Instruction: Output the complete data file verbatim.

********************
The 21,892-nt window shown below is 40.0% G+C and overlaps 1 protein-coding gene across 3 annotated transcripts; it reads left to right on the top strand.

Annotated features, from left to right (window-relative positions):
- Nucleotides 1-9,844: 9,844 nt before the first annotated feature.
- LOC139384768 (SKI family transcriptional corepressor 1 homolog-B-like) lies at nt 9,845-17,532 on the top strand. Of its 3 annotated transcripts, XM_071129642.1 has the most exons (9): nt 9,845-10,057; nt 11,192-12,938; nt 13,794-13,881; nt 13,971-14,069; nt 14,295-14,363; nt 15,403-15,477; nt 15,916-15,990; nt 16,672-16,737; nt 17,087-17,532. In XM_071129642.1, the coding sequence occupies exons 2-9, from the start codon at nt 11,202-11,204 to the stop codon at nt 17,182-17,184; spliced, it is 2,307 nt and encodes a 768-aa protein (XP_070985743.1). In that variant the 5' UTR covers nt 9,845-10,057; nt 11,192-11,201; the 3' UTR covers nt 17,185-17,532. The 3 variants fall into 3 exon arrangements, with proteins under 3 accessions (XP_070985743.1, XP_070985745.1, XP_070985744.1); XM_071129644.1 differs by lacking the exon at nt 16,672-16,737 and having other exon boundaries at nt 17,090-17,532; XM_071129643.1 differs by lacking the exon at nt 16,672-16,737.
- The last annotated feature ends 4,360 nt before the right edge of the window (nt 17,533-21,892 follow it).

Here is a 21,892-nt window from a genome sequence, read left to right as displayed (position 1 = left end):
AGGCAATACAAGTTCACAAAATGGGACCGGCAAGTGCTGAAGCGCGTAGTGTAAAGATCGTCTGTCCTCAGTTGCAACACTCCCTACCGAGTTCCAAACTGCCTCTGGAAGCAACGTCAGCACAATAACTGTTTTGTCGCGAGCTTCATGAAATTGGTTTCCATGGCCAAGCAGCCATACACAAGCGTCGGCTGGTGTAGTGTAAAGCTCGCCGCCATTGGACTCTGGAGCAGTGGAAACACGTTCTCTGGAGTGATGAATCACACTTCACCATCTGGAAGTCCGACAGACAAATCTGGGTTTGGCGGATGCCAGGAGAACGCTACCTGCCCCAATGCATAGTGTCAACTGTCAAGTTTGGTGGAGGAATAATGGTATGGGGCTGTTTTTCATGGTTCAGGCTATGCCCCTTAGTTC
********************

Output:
The 21,892-nt window shown below is 40.0% G+C and overlaps 1 protein-coding gene across 3 annotated transcripts; it reads left to right on the top strand.

Annotated features, from left to right (window-relative positions):
- Nucleotides 1-9,844: 9,844 nt before the first annotated feature.
- LOC139384768 (SKI family transcriptional corepressor 1 homolog-B-like) lies at nt 9,845-17,532 on the top strand. Of its 3 annotated transcripts, XM_071129642.1 has the most exons (9): nt 9,845-10,057; nt 11,192-12,938; nt 13,794-13,881; nt 13,971-14,069; nt 14,295-14,363; nt 15,403-15,477; nt 15,916-15,990; nt 16,672-16,737; nt 17,087-17,532. In XM_071129642.1, the coding sequence occupies exons 2-9, from the start codon at nt 11,202-11,204 to the stop codon at nt 17,182-17,184; spliced, it is 2,307 nt and encodes a 768-aa protein (XP_070985743.1). In that variant the 5' UTR covers nt 9,845-10,057; nt 11,192-11,201; the 3' UTR covers nt 17,185-17,532. The 3 variants fall into 3 exon arrangements, with proteins under 3 accessions (XP_070985743.1, XP_070985745.1, XP_070985744.1); XM_071129644.1 differs by lacking the exon at nt 16,672-16,737 and having other exon boundaries at nt 17,090-17,532; XM_071129643.1 differs by lacking the exon at nt 16,672-16,737.
- The last annotated feature ends 4,360 nt before the right edge of the window (nt 17,533-21,892 follow it).

Here is a 21,892-nt window from a genome sequence, read left to right as displayed (position 1 = left end):
AGGCAATACAAGTTCACAAAATGGGACCGGCAAGTGCTGAAGCGCGTAGTGTAAAGATCGTCTGTCCTCAGTTGCAACACTCCCTACCGAGTTCCAAACTGCCTCTGGAAGCAACGTCAGCACAATAACTGTTTTGTCGCGAGCTTCATGAAATTGGTTTCCATGGCCAAGCAGCCATACACAAGCGTCGGCTGGTGTAGTGTAAAGCTCGCCGCCATTGGACTCTGGAGCAGTGGAAACACGTTCTCTGGAGTGATGAATCACACTTCACCATCTGGAAGTCCGACAGACAAATCTGGGTTTGGCGGATGCCAGGAGAACGCTACCTGCCCCAATGCATAGTGTCAACTGTCAAGTTTGGTGGAGGAATAATGGTATGGGGCTGTTTTTCATGGTTCAGGCTATGCCCCTTAGTTC